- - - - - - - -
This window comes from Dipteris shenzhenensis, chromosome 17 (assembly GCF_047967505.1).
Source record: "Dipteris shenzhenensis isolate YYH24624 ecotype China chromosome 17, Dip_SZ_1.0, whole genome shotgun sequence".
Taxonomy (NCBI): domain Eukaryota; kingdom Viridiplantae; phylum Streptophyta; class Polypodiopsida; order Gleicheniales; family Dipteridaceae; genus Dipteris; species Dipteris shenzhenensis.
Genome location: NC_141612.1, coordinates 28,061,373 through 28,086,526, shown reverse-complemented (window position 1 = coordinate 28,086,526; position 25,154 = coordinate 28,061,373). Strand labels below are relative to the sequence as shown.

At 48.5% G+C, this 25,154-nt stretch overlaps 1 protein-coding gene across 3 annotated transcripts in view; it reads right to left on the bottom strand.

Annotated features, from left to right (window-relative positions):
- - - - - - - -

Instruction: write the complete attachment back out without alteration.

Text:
This window comes from Dipteris shenzhenensis, chromosome 17 (assembly GCF_047967505.1).
Source record: "Dipteris shenzhenensis isolate YYH24624 ecotype China chromosome 17, Dip_SZ_1.0, whole genome shotgun sequence".
Taxonomy (NCBI): domain Eukaryota; kingdom Viridiplantae; phylum Streptophyta; class Polypodiopsida; order Gleicheniales; family Dipteridaceae; genus Dipteris; species Dipteris shenzhenensis.
Genome location: NC_141612.1, coordinates 28,061,373 through 28,086,526, shown reverse-complemented (window position 1 = coordinate 28,086,526; position 25,154 = coordinate 28,061,373). Strand labels below are relative to the sequence as shown.

At 48.5% G+C, this 25,154-nt stretch overlaps 1 protein-coding gene across 3 annotated transcripts in view; it reads right to left on the bottom strand.

Annotated features, from left to right (window-relative positions):